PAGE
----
So thanks for that, Ruth Meyer! The world needs it. Christians need it. People in these tough, crazy, awful, amazing situations need it.
Some random other things I enjoyed:
- Learning a bit more about the Lutheran church/faith.
- A couple of my dearest friends are Lutherans, but they don’t bring it up a lot except in the general Christian stuff context. So I’ve always been curious. Though I could never be Lutheran, I still love learning about different sects of the church (or however you say that … denominations, I guess?). (BTW, remind me that one of my characters is Lutheran if you ever see me around. I forgot for half a book, and I still need to dive into revisions …)
- Siblings are tough. This book is realistic. I mean, they’re not as dysfunctional as my sibling relationships, but it’s still fun to see them quarreling and all. It’s not all hugs and sugar.
- Actually sticking together.
- I get tired of families, even in Christian fiction, always falling apart at the slightest trial. Oftentimes that happens – but there ARE families that stay together no matter what. Who become stronger as a group. So I’m glad to see that!
- Money is actually a thing.
- … unless it’s a major plot point, it seems like people forget how expensive things are in novels. Just me who sees that? A’right. Anyways, yep, I was glad that money matters as simple as groceries being spendy were discussed.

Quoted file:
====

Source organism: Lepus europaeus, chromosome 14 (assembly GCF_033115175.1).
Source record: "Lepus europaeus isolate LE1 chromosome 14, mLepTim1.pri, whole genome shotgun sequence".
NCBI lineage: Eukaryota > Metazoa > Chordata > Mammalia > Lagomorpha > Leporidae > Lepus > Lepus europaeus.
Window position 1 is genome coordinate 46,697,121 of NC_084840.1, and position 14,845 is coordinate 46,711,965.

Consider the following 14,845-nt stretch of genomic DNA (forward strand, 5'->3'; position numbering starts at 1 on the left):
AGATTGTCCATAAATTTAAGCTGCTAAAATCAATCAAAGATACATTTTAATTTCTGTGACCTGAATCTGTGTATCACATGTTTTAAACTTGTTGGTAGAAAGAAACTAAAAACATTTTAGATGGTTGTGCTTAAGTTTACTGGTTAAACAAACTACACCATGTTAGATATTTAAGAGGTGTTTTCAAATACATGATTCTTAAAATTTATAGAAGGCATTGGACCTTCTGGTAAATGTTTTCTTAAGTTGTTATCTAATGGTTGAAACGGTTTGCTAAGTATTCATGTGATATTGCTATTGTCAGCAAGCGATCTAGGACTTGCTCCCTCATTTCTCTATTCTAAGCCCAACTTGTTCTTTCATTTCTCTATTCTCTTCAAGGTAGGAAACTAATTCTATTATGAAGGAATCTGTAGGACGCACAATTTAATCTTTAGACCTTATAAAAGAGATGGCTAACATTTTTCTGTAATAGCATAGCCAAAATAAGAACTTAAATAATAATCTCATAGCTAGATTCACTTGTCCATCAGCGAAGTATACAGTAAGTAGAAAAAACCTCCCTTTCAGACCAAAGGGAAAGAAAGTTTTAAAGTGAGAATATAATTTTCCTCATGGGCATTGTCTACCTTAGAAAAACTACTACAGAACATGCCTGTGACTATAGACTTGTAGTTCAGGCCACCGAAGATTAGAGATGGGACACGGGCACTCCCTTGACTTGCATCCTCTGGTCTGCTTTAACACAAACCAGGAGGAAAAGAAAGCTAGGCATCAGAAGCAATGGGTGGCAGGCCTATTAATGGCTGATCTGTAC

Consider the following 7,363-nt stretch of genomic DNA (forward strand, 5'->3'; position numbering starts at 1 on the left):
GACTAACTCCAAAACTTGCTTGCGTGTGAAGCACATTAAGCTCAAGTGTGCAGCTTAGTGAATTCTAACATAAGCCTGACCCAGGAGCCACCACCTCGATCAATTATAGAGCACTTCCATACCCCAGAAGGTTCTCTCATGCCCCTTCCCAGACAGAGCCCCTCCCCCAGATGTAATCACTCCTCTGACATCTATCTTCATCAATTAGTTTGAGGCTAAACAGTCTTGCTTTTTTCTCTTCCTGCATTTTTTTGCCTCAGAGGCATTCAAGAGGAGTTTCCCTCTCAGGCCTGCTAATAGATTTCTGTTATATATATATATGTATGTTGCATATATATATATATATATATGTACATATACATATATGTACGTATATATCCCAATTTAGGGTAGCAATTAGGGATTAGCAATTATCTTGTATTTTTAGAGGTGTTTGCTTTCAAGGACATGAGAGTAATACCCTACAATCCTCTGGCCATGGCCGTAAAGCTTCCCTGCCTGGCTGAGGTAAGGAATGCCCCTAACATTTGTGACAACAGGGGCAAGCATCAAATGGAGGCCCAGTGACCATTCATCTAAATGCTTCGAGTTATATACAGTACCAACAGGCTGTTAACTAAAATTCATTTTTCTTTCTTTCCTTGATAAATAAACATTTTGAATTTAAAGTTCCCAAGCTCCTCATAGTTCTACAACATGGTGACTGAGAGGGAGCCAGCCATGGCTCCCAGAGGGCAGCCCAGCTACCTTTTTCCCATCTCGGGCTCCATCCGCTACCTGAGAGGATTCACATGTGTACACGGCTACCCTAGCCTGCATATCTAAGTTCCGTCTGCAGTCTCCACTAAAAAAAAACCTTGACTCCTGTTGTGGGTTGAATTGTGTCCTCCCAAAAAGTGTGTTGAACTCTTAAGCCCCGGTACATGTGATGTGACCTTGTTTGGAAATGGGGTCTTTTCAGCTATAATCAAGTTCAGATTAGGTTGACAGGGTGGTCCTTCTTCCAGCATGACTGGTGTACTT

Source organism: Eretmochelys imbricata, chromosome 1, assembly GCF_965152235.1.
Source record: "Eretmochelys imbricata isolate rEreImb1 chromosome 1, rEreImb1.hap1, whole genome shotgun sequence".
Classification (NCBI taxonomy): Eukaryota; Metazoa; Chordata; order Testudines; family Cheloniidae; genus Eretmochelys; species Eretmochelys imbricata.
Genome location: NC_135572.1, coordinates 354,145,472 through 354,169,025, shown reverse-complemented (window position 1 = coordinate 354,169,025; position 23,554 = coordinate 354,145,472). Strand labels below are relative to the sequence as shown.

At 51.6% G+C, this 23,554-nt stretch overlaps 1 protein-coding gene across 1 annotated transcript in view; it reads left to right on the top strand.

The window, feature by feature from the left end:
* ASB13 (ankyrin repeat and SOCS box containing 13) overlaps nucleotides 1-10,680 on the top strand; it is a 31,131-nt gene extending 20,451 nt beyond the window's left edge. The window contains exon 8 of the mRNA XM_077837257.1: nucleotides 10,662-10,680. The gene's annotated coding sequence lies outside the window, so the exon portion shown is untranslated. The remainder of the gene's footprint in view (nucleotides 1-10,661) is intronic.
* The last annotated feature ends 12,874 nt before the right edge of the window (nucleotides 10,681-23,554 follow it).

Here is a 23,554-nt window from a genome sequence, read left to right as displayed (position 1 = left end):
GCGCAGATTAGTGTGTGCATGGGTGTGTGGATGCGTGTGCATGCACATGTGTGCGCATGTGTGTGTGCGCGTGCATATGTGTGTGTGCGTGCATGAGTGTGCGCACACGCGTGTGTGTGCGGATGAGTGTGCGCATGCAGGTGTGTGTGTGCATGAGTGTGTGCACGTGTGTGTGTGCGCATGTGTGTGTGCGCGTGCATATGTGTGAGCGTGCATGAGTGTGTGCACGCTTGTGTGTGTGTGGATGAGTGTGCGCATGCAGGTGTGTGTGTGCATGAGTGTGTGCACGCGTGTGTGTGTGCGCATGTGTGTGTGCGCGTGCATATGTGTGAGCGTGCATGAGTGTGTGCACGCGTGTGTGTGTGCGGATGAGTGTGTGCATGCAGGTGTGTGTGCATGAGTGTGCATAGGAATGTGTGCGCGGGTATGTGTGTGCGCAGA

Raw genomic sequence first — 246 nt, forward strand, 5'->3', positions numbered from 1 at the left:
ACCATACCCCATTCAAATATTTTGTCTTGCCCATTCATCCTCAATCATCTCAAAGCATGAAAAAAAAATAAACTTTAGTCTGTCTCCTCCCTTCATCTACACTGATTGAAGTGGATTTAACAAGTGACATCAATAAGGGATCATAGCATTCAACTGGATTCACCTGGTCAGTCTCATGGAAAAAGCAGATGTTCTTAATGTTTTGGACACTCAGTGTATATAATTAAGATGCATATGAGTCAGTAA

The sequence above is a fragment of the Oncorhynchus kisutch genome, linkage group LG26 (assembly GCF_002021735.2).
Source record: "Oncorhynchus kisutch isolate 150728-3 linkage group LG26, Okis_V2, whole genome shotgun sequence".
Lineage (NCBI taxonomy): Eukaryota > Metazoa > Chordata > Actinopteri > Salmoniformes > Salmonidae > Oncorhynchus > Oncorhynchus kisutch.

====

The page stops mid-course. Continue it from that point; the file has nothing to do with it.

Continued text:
- ALL. THE. FAMILY. TALKING.
- I am so glad I’m not the only one with a whacky, loud, noisy, crazy, awful, perfect extended family.
Monday the 22nd
Blog Tour Intro // Kellyn Roth @ Reveries
Book Spotlight // Faith Blum @ Writings, Ramblings, and Reflections
Tuesday the 23rd
Review // Amie @ Crazy A
Review // Jane Mouttet @ Library Lady’s Kid Lit
Wednesday the 24th
Review // Marie Shen @ Imperial Scribis
Author Interview // Medomfo @ Writings From a God Girl
Thursday the 25th
Book Spotlight // Michaela Bush @ Tangled Up in Writing
Friday the 26th
Review // Mary Moerbe @ Meet, Write, & Salutary
Review // Chloe @ Purely By Faith Reviews
Saturday the 27th
Review // Jes Drew @ Agency of Books and Spies
Sunday the 28th
Review // Loretta Marchize @ Just Writing
Monday the 29th
Review & Author Interview // Kaitlyn S. @ Maidens for Modesty
Wrapup Post // Kellyn Roth @ Reveries
Well, thanks so much for hanging with me, readers! Remember what I said … this is a powerful story. Though it is a fictional one, it’s very much a tale of real-life situations … with real-life solutions.
This isn’t a cheesy Hallmark romance. It’s a family’s life. So even if you don’t generally enjoy Christian fiction because everything is perfect, don’t worry. You’re gonna love this story. (And yet … well, I won’t give spoilers, but the author manages to come to a good conclusion!)
Have you ever heard of Ruth Meyer? Do you enjoy contemporary fiction? Does this sound like a story you’d enjoy? Is it important for authors to talk about prolife vs. prochoice matters, do you think?